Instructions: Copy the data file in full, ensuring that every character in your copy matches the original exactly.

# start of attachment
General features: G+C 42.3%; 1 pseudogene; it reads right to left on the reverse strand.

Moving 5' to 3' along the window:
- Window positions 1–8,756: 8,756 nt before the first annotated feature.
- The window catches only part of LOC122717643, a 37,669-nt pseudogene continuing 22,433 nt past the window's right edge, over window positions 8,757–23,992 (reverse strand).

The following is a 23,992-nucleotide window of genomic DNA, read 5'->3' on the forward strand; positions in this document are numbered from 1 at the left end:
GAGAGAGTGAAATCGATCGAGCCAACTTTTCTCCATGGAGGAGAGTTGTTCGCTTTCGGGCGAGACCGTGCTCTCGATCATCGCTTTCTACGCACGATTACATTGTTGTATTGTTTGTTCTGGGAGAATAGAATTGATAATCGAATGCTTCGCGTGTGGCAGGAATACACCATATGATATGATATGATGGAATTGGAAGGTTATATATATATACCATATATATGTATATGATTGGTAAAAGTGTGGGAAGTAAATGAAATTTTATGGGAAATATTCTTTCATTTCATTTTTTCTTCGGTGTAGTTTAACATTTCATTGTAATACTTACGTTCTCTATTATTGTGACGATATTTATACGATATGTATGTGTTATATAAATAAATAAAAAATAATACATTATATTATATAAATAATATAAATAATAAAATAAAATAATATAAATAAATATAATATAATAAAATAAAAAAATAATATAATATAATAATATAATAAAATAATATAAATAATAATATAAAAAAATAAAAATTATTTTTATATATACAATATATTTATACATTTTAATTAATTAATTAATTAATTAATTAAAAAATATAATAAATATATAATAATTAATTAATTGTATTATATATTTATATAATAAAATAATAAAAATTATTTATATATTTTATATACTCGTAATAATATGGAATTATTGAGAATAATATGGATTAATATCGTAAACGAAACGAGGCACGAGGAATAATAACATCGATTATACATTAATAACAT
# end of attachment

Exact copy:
General features: G+C 42.3%; 1 pseudogene; it reads right to left on the reverse strand.

Moving 5' to 3' along the window:
- Window positions 1–8,756: 8,756 nt before the first annotated feature.
- The window catches only part of LOC122717643, a 37,669-nt pseudogene continuing 22,433 nt past the window's right edge, over window positions 8,757–23,992 (reverse strand).

The following is a 23,992-nucleotide window of genomic DNA, read 5'->3' on the forward strand; positions in this document are numbered from 1 at the left end:
GAGAGAGTGAAATCGATCGAGCCAACTTTTCTCCATGGAGGAGAGTTGTTCGCTTTCGGGCGAGACCGTGCTCTCGATCATCGCTTTCTACGCACGATTACATTGTTGTATTGTTTGTTCTGGGAGAATAGAATTGATAATCGAATGCTTCGCGTGTGGCAGGAATACACCATATGATATGATATGATGGAATTGGAAGGTTATATATATATACCATATATATGTATATGATTGGTAAAAGTGTGGGAAGTAAATGAAATTTTATGGGAAATATTCTTTCATTTCATTTTTTCTTCGGTGTAGTTTAACATTTCATTGTAATACTTACGTTCTCTATTATTGTGACGATATTTATACGATATGTATGTGTTATATAAATAAATAAAAAATAATACATTATATTATATAAATAATATAAATAATAAAATAAAATAATATAAATAAATATAATATAATAAAATAAAAAAATAATATAATATAATAATATAATAAAATAATATAAATAATAATATAAAAAAATAAAAATTATTTTTATATATACAATATATTTATACATTTTAATTAATTAATTAATTAATTAATTAAAAAATATAATAAATATATAATAATTAATTAATTGTATTATATATTTATATAATAAAATAATAAAAATTATTTATATATTTTATATACTCGTAATAATATGGAATTATTGAGAATAATATGGATTAATATCGTAAACGAAACGAGGCACGAGGAATAATAACATCGATTATACATTAATAACAT